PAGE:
Sigma Alpha Epsilon fraternity members at the University of Minnesota and Gustavus Adolphus College in St. Peter will no longer run semester-long pledging rituals, after the national SAE organization banned the practices effective March 9, the Star Tribune reports.
At the U, some leaders in the Greek community say they support the innovative change but noted that pledging at their house was already safe, the Star Tribune reports. It's too bad "some bad apples" led to a scrapping of the tradition, Brad Otto, the U’s SAE chapter president, told the newspaper.
Pledging has gotten a lot of attention in recent years as hazing scandals have surfaced nationwide. Many fraternity members have said the time-honored tradition of pledging is usually all in fun and helps build camaraderie. But it has turned violent and cruel in certain cases.
SAE has undergone particular scrutiny. At least 10 deaths since 2006 have been linked to hazing, alcohol or drugs at SAE events, more than at any other fraternity, according to an analysis conducted by Bloomberg.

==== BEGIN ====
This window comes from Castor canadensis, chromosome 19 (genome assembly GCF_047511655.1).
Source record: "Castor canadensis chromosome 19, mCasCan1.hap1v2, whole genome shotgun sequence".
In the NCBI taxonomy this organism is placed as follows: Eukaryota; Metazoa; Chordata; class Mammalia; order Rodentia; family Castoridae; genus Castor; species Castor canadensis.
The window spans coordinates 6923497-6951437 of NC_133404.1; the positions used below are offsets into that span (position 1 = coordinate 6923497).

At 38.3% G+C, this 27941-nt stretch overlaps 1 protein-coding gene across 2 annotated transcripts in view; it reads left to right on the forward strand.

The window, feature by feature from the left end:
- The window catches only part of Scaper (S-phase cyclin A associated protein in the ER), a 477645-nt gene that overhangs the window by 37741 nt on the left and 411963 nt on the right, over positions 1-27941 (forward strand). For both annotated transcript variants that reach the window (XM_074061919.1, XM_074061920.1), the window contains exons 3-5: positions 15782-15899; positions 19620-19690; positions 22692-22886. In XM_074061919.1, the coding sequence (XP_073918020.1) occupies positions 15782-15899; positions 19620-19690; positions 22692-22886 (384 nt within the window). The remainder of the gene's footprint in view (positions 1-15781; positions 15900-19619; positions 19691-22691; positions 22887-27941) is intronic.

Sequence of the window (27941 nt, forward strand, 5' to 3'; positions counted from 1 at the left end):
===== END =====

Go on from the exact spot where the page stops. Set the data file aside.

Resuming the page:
Among those who allege hazing inside SAE were Justin Stuart, a former student at Salisbury University in Maryland, whose claims got the attention of the state Legislature. He alleges that in 2012 SAE brothers took him outside in freezing temperatures, doused him with cold water and put him in a dark basement for nine hours as loud music blared. He also alleged beatings.
The SAE fraternity was expelled from Arizona State University last year, following several high-profile events, including the death of a freshman member, who disappeared from a Greek social event. His body was found several weeks later and his death was ruled an accidental drowning.
SAE's shift in policy, announced Sunday and deemed "historic" by the fraternity, affects 14,000 undergraduate members at its 240 chapters nationwide. Leaders said the change was aimed at creating a safer and more inclusive atmosphere.
Matt McFarland, a sophomore engineering major from Sherwood, Minnesota, told Bloomberg his pledging experience led to tighter bonds with his fraternity brothers.
“It’s so tragic that chapters do dumb, dumb, dumb things, and people get hurt because of it,” McFarland, 19, told Bloomberg. “It’s so backward to the idea of a fraternity. Instead of cherishing your relationship with your brothers, you end up hurting them.”